So, I knew because faith was so important to me and sharing Jesus was so important to me that I needed to do this. One morning, I decided this is the day. I woke up and I prayed a lot. I brought my Bible onto the bus and I was holding it in my hand. I sat in one of the back seats in one of the last rows. And as the school bus stopped at the railroad tracks, because they have to stop there.
My bus driver, she played really loud country music every morning so you couldn’t hear because no one talked. I don’t remember what song it was but really, really loud. We got to the railroad tracks, the bus stopped, she opened the door, and it was silent. It felt like we were sitting there for five minutes as I decided to stand up and to start praying. So, I stood up. I looked around. I was probably shaking so bad. I looked around and I said, ‘Can I have your attention please?’ And then I just kind of sat there and didn’t do anything because from the middle of the bus to the back, just half of the people in that space looked at me and everyone in the front didn’t hear me because I was so quiet. I was so scared and the bus driver definitely didn’t hear me, so she closed the door.
She kept driving and then the country music was blaring in my ears again and I freaked out, so I sat down. I sat down after saying, ‘Can I have your attention?’ and then I took a seat. I was like one of those really annoying people at a youth camp or youth group or school that said, ‘Can I have your attention?’ and then they sit down after everyone looks at him trying to be that funny guy. I felt so defeated and I felt like that really showed me the tension in the struggle of being a student amongst your peers. You really do care about what they think, what you have to care more about is people hearing about Jesus and being bold.”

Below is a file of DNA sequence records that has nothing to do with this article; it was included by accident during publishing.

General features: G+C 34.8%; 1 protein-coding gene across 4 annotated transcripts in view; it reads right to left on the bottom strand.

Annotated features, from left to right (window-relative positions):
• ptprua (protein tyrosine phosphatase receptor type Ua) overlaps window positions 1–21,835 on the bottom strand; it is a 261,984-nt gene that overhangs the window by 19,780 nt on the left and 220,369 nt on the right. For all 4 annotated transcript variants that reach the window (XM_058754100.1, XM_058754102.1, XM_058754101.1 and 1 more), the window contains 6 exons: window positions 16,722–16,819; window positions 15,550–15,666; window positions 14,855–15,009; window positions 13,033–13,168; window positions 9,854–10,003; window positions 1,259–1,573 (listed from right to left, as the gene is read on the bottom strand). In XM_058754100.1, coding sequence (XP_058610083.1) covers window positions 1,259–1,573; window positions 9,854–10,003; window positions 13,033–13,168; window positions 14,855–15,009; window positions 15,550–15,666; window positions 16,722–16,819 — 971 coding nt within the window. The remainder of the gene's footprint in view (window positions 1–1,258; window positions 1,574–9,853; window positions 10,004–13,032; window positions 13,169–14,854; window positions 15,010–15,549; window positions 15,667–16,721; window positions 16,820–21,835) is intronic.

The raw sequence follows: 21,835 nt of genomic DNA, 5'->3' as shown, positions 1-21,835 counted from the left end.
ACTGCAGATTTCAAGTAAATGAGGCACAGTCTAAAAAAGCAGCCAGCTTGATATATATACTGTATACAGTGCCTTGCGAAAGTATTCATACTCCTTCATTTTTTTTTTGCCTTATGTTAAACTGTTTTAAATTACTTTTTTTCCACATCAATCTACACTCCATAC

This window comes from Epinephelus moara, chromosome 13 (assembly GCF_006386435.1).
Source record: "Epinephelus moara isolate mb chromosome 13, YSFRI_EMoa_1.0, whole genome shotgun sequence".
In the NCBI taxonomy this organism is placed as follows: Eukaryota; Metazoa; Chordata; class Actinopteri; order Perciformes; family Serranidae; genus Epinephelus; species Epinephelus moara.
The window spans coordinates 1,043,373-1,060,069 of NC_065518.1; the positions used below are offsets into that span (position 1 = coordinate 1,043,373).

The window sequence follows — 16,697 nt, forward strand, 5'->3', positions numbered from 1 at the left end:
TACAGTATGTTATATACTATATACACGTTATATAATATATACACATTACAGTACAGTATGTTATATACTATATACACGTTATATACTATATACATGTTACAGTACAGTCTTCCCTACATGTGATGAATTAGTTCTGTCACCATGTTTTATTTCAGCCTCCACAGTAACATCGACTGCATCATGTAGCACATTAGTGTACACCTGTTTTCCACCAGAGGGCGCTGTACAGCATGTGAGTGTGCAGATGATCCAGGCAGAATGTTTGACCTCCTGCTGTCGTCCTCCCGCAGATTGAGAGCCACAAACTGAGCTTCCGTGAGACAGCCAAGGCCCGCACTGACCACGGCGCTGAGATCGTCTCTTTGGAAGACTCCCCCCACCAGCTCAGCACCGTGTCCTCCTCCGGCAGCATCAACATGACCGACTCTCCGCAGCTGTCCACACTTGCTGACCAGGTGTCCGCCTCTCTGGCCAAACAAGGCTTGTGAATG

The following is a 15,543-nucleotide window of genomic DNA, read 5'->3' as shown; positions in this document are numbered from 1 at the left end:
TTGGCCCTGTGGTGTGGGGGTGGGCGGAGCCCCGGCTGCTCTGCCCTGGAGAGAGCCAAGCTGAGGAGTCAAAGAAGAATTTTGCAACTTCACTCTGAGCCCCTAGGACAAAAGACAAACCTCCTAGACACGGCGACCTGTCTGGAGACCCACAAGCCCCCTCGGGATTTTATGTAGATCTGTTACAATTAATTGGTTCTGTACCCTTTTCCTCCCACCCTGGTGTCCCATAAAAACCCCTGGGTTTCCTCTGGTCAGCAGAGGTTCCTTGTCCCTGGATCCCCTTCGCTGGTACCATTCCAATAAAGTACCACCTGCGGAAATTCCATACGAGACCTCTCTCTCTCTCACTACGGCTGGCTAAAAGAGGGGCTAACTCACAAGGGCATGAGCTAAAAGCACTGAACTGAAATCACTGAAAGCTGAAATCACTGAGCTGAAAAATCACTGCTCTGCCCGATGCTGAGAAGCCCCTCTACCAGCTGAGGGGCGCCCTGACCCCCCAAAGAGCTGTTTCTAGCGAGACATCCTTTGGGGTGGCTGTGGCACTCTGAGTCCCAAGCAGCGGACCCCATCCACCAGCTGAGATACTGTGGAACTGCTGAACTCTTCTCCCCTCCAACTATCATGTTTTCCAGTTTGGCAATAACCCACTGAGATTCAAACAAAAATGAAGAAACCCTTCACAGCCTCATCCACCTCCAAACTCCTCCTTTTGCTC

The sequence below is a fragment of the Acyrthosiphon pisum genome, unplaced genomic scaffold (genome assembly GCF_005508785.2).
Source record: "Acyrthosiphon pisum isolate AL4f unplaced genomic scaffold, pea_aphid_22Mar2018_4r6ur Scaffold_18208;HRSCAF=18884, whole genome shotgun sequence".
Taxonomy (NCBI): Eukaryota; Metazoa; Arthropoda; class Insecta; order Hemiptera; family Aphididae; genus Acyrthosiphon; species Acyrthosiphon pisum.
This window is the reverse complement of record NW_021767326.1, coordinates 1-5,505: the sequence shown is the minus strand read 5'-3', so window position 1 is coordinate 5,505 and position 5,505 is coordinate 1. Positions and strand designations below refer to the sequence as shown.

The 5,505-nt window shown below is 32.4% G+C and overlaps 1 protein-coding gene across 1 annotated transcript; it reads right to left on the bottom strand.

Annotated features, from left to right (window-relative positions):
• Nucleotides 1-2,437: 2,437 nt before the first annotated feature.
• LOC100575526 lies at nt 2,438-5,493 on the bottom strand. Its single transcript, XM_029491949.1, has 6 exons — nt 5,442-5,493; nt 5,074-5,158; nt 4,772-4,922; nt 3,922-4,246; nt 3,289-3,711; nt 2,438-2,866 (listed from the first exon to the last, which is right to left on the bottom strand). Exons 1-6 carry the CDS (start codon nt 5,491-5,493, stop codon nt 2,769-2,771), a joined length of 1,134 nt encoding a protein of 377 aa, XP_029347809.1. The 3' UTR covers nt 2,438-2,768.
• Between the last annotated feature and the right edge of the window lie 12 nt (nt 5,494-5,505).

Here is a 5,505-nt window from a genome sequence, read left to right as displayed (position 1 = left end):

Then you had a vision as a freshman, what was that? What did you do about it?
“I was really challenged when I was a freshman to start listening a lot to God when I prayed. My pastor would always say, ‘Just be quiet, just be still and listen for God to lead you and what he wants you to do.’ I remember one time praying and seeing a clearer picture, clearer vision of my peers at my public high school standing in our auditorium all around the room, arms high, crying out to God and just worshiping him. Everyone was singing together and I just felt a sense of unity and a pure sense of worship. It almost brought tears to my eyes when I thought of this vision in his picture. I saw people I would never have thought would have been in that room, in my mind worshipping God. So, with this picture, I was really inspired and I felt like God was saying, ‘This is how you’re supposed to live it out. Like this place is where people need me. You need to go and be a light in this mission field at your school.’